CEO Aaron Julien declined to comment for this story, but in 2008 he said that the press would be faster and also provide greater color capacity and better consistency than the 1960s-era offset printer it was replacing.

The three-tower press is controlled by computers and uses water-based ink, rather than oil-based ink, when printing is done. All electronic files are first transferred onto photo-sensitive steel sheets known as plates, which are made using ultraviolet light that burns the page image onto the metal. The plates are then placed through a high-pressure air and water wash to remove the non-image area, leaving a raised image. Finally, these plates, after being heated to 200 degrees, are attached to the press.

For the past 12 years, the press has done a variety of contracted work in addition to the dailies.

Bill Foster, operations manager for the pressroom, pre-press and distribution for the past four years, has had the responsibility of overseeing all print jobs that roll off the press.

Foster said he set a schedule for printing based on the page counts of the various publications.

The workers then began their days by hanging the large rolls of paper and making sure ink levels and ink viscosity are correct, before attaching the plates and revving up the press.

On one recent morning, multiple small-town Connecticut newspapers were printed, each taking between 45 and 75 minutes to get off the press and to distribution. Around 5 p.m., the press team began the same process to make plates for the dailies.

Foster said the printing done in Auburn will be handled in a similar manner, with files sent electronically. But there a traditional offset press will be used.

“The press is different, but the process is similar,” Foster said.

The company estimates a net reduction in expenses of $393,000 as a result of outsourcing printing and distribution; in a “non-COVID” full year, the projected net savings would be as much as $568,000.

While it was bought with the idea of being a money-making enterprise, contracted work has dropped precipitously in the past five years, demonstrated by a nearly 60% reduction in ink purchased for contracted jobs between 2016 and 2020.

Aware of rising expenses, Foster said he has taken a series of steps to reduce costs, such as using the strategy of just-in-time inventory that limits the amount of product stored on site, better maintenance planning for the complicated machinery and more efficient job scheduling.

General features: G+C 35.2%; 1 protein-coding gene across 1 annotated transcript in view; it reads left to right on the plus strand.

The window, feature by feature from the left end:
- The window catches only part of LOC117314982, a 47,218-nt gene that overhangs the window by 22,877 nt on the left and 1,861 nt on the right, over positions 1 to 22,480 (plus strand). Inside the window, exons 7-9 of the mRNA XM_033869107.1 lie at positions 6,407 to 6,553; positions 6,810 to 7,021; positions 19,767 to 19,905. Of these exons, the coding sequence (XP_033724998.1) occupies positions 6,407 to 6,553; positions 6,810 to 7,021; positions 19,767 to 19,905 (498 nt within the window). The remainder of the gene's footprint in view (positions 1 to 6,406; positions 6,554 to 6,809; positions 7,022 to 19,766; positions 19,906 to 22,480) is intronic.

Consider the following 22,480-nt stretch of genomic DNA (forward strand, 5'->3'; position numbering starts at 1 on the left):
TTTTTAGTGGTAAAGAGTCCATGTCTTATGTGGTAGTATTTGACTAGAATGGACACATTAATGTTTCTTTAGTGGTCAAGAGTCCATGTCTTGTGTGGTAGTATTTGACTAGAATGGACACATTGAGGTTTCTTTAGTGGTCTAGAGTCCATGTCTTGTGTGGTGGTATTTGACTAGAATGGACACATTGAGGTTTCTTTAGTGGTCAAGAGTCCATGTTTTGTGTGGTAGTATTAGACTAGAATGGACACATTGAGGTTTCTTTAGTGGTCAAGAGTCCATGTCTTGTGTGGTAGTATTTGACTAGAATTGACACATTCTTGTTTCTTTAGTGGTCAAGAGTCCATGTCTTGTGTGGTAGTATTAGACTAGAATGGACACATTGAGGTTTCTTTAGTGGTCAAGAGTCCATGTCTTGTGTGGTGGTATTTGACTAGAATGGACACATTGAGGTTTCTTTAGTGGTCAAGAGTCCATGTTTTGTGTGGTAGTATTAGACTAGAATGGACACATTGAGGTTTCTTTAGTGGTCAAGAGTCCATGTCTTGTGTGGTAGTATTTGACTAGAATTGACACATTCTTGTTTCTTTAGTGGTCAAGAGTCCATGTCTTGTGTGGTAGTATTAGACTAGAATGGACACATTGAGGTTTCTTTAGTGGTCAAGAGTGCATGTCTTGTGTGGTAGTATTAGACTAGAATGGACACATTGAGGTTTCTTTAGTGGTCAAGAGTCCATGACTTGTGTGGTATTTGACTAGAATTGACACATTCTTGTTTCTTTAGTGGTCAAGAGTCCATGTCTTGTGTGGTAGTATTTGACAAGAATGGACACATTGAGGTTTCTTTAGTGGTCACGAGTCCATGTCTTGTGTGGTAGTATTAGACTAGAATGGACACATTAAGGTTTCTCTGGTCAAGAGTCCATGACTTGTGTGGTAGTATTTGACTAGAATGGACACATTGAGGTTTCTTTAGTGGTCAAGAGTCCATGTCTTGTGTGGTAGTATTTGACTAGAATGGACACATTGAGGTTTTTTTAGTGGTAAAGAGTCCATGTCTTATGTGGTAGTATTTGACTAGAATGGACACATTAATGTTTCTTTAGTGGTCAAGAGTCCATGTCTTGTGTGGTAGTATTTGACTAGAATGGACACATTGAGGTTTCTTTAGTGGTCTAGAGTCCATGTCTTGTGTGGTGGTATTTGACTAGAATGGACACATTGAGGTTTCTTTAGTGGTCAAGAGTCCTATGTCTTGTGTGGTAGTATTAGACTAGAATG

As for the future, Foster said he is aiming to find a buyer interested in purchasing the press or its components.

Saying goodbye

When the last in-house Gazettes are printed and the press is shut down for good, Foster said the occasion may be videotaped or photographed, and both Robertson and platemaker David Baranoski will be recognized as they prepare for retirement.

Baranoski, who has made the metal plates for a decade for the Gazette, has worked in printing since 1969.

While disappointed in the decision to close the press, Baranoski said he will be able to retire, at least initially, and use the money from the expected severance agreement.

In a control room next to the press, Tony Vacchelli, a full-time press operator in his sixth year at the Gazette, was recently doing quality control checks of the folded and stapled newspapers coming off the press.

Vacchelli said he would like to stay in the printing business and hopes he has skills that are transferrable to another job, even as press jobs become scarce.

Others who will be unemployed include Douglas Webber, who has been working part time in distribution alongside his wife, Norma Webber.

“Myself, I’d rather keep working,” Webber said.

As a member of the union, Webber said he is not angry at the Gazette but doesn’t feel like he has all the information from the company or the union about why the changes need to happen, or what he is eligible to receive. “To me, it’s more of a confusion,” Webber said.

“I think COVID played a large factor in this,” said Remington Steele, assistant manager for distribution. “With everything being closed, no one can advertise.”

Before the pandemic, bartending had been a fallback job for Steele, who had been preparing for the eventual closing of his department.

“I don’t think any of us expected it to be this soon,” Steele said.

Scott Merzbach can be reached at smerzbach@gazettenet.com.


Daily Hampshire Gazette Office

115 Conz Street
Northampton, MA 01061
413-584-5000